These days of noisy chaos, heated rhetoric, and voracious content consumption in which we find ourselves present a daunting challenge to artists who express themselves with restraint and nuance. The temptation to get louder and angrier, or even just walk away from it all must be ever-present. That is what makes bands like Balmorhea (pronounced bal-mə-ray) such a treasure. Founded a little over 10 years ago by Rob Lowe and Michael Muller, they have produced a consistently refined, eclectic, and appealing brand of instrumental music that has earned its loyal & appreciative following. Though they certainly have stayed busy in recent years with EPs, reissues, and live performances, the expansive 2012 effort Stranger remained Balmoreha’s last full-length studio record for nearly five years, but that drought will end in September with the release of Clear Language, a lucid and intimate gem of an album that gently but resolutely repudiates bombast and fractiousness in favor of simplicity, warmth, and personal connection.
“A decade-plus on the road, near-constant musical output, and shifting creative priorities caused the revered Austin duo to soberly assess the band’s future. What, in the form of Balmorhea, was there left to say? And did they have the energy to say it? To answer that question the duo decamped to their east Austin studio, where they worked simply and with restraint, letting intuition guide them…”
If you visit the Soundcloud page of Lebanese sound producer and visual artist Maiya Hershey, you’ll find a veritable menagerie of beautiful experiments in ambient & electronic music and other sonic ephemera constructed from piano, loops, and voice. There is arguably enough material there to have allowed her to cobble together a complete album, but her full-length debut demonstrates she was willing to be patient enough to develop something truly substantial and cohesive. Tides is presented as a fictional story whose protagonist is an unseen creature born from deep waters that “inherited all of human consciousness and memory” and it possesses all the strange, otherworldly beauty such a concept portends.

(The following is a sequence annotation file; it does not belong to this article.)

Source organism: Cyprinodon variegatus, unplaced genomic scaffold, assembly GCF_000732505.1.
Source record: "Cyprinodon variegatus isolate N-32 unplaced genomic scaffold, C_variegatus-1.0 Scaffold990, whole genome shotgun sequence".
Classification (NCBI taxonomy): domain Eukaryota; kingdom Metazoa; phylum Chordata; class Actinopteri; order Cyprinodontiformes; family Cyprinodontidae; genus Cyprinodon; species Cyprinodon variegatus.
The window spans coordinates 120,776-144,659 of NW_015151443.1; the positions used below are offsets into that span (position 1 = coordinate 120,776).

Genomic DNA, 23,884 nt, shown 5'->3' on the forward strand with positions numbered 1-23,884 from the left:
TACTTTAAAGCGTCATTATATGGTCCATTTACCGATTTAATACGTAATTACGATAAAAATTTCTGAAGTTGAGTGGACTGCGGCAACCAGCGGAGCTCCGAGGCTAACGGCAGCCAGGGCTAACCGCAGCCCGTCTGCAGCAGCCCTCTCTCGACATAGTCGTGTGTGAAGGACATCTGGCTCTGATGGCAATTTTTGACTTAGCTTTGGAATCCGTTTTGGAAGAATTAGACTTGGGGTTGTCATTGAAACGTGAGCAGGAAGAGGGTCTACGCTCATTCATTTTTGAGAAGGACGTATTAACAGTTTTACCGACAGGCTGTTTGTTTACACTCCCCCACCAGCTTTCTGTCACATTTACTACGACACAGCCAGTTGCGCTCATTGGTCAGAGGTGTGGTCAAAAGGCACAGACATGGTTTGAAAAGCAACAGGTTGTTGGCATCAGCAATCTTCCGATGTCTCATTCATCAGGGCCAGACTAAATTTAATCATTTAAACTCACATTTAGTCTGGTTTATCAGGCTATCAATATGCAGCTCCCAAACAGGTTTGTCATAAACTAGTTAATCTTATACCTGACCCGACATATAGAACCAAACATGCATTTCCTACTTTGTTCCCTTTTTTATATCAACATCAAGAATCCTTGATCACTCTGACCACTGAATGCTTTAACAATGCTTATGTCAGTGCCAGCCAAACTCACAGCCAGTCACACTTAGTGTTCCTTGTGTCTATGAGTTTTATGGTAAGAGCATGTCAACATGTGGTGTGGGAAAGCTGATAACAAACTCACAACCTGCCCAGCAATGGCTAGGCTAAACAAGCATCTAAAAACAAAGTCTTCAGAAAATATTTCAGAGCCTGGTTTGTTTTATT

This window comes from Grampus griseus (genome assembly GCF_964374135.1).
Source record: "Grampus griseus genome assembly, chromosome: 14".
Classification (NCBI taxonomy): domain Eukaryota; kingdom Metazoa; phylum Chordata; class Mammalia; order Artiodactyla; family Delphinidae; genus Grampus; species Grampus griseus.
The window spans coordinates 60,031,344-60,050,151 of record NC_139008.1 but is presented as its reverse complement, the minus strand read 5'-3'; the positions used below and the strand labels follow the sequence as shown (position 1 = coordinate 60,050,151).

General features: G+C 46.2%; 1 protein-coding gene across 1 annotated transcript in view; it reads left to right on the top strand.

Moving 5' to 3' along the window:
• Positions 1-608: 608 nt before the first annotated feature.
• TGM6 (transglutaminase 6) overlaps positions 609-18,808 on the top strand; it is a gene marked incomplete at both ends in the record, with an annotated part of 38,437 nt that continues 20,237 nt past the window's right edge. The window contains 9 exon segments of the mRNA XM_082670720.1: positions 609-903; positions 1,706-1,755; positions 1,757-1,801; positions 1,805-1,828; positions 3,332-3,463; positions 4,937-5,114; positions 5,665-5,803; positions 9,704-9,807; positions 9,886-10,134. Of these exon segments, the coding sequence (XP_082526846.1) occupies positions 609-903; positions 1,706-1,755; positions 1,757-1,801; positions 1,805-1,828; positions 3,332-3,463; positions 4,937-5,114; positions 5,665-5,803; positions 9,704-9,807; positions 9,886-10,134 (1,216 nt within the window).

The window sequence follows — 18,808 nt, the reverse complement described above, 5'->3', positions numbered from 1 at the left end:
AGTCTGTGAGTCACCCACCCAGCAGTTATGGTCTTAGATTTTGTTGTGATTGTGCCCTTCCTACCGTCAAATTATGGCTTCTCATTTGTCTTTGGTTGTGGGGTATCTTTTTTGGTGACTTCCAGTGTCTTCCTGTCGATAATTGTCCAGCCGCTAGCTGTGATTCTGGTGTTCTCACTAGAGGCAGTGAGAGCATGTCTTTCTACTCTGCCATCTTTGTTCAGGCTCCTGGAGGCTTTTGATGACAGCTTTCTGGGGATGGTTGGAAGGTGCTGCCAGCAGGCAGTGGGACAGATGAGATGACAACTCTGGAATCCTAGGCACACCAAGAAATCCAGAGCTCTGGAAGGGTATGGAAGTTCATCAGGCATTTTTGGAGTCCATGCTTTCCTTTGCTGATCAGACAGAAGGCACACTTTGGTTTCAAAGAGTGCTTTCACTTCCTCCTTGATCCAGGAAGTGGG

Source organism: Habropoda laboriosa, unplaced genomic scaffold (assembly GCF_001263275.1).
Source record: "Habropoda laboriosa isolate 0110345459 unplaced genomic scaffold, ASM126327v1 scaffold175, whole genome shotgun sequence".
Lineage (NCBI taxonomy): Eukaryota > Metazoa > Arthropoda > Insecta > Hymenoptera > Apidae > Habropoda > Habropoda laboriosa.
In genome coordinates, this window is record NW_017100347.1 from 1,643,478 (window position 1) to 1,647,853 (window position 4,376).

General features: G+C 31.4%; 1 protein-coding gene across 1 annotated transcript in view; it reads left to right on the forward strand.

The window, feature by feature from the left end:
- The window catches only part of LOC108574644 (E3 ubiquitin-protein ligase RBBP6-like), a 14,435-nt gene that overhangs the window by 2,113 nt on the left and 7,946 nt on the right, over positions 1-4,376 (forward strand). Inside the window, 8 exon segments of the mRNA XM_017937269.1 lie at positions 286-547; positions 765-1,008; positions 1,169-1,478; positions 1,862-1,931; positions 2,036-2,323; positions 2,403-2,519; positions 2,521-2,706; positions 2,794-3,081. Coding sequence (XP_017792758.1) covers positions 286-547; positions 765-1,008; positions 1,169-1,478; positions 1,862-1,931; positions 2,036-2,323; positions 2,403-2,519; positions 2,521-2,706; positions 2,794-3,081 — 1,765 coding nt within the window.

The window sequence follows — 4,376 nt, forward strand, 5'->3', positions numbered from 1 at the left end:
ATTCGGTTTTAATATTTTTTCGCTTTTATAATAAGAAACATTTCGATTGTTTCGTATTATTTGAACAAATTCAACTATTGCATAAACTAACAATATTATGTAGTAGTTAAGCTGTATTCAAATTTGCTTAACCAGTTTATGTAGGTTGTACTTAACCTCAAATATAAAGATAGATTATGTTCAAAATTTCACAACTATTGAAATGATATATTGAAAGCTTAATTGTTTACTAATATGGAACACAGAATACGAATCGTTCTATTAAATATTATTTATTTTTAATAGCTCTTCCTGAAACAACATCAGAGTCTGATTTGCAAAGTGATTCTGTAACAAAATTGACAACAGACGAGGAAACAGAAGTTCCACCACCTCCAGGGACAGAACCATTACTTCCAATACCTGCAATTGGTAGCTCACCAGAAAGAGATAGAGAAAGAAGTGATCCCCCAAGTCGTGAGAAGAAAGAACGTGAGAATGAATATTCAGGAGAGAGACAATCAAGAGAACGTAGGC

Soft Ice is a gorgeous, billowing immersion in youthful memories of winters past by ambient artist Angela Klimek under her musical nom de plume, poemme. The album which she released herself earlier this year is now available in a nicely packaged CD edition on Polar Seas Recordings where these beautiful monochromatic dreams in drone form find a fitting home.
“This collection of songs was composed specifically for sleep and reflects my memories of winters growing up in Cleveland. The endless gray skies, the magic of a fresh blanket of snow, and more wonder still once Lake Erie transforms into a vast, frozen desert. The scene takes place at my favorite lakeside park, with a pale sky above and waves of solid ice below. All is silent but for a flock of geese in the distance, making its way to warmer land…” – Angela Klimek
Archives is a label based in Valencia, Spain run by DJ, producer, & musician Agustín Mena (aka Warmth, SVLBRD). You won’t find a lot of words written by the label about itself. Its impressum can be found in the music which focuses uncompromisingly on pure ambient, downtempo & dub techno aesthetics with a preference for soothing, warm tones and meditative atmospheres. Presented here are six recent releases by an international roster of artists including Logic Moon (Germany), Robert Farrugia (Malta), Yoyu (Canada), Purl (Sweden), Shuta Yasukochi (Japan), and Halftribe (UK). Also highly recommended are their Ambient and Soundscapes compilation series and Warmth’s own ‘Essay’ which was one of the best reviewed ambient albums of 2016.